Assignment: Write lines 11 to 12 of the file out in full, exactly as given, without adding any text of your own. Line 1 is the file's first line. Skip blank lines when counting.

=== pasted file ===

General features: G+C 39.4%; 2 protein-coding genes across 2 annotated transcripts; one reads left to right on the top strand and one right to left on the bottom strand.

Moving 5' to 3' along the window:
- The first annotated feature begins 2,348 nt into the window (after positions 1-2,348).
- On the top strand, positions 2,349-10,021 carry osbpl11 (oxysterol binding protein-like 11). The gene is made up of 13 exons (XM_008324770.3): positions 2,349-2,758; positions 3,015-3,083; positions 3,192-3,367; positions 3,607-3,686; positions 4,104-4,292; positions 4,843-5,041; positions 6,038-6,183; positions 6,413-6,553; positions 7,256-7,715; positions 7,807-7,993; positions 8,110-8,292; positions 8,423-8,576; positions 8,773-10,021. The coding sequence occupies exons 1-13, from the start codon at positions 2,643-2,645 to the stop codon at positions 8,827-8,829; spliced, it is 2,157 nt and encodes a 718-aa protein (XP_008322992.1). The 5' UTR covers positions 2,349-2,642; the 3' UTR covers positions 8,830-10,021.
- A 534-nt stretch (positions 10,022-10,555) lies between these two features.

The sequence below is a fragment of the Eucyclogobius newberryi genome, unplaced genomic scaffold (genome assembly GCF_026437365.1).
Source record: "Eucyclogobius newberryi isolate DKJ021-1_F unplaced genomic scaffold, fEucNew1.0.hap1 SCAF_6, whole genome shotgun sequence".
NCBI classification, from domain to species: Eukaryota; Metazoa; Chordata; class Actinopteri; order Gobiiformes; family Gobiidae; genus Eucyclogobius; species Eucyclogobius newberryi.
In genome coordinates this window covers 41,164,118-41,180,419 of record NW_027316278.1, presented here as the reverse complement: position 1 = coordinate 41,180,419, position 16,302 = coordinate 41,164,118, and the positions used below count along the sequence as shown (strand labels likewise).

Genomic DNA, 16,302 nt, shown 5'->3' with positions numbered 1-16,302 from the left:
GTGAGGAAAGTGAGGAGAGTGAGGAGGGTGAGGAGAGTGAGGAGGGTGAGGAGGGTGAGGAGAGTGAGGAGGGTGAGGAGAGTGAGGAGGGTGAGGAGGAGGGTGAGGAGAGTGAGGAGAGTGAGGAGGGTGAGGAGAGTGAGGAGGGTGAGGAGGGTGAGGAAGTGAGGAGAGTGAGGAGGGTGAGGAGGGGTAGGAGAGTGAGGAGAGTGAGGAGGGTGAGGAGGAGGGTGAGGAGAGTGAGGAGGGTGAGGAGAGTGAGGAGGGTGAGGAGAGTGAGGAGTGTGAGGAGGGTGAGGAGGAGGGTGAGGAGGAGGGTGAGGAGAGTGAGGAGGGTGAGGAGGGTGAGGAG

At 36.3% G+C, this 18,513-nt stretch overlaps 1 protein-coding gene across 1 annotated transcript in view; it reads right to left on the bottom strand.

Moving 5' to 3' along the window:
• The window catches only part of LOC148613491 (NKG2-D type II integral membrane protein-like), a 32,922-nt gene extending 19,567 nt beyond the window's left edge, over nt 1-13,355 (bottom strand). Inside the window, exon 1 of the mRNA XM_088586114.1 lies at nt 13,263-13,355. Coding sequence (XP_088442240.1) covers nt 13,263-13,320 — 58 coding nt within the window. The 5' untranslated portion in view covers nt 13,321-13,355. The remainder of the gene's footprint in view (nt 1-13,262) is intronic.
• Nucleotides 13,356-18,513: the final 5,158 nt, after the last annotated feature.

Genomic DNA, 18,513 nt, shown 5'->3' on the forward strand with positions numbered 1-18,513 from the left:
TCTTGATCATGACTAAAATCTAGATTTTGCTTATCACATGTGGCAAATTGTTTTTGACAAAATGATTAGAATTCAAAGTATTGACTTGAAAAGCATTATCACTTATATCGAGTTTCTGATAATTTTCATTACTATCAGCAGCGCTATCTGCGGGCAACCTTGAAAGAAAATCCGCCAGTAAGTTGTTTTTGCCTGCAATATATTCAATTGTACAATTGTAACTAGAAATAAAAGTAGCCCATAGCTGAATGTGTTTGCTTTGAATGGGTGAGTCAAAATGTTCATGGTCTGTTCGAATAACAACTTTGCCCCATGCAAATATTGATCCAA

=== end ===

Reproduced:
GTGAGGAAAGTGAGGAGAGTGAGGAGGGTGAGGAGAGTGAGGAGGGTGAGGAGGGTGAGGAGAGTGAGGAGGGTGAGGAGAGTGAGGAGGGTGAGGAGGAGGGTGAGGAGAGTGAGGAGAGTGAGGAGGGTGAGGAGAGTGAGGAGGGTGAGGAGGGTGAGGAAGTGAGGAGAGTGAGGAGGGTGAGGAGGGGTAGGAGAGTGAGGAGAGTGAGGAGGGTGAGGAGGAGGGTGAGGAGAGTGAGGAGGGTGAGGAGAGTGAGGAGGGTGAGGAGAGTGAGGAGTGTGAGGAGGGTGAGGAGGAGGGTGAGGAGGAGGGTGAGGAGAGTGAGGAGGGTGAGGAGGGTGAGGAG

At 36.3% G+C, this 18,513-nt stretch overlaps 1 protein-coding gene across 1 annotated transcript in view; it reads right to left on the bottom strand.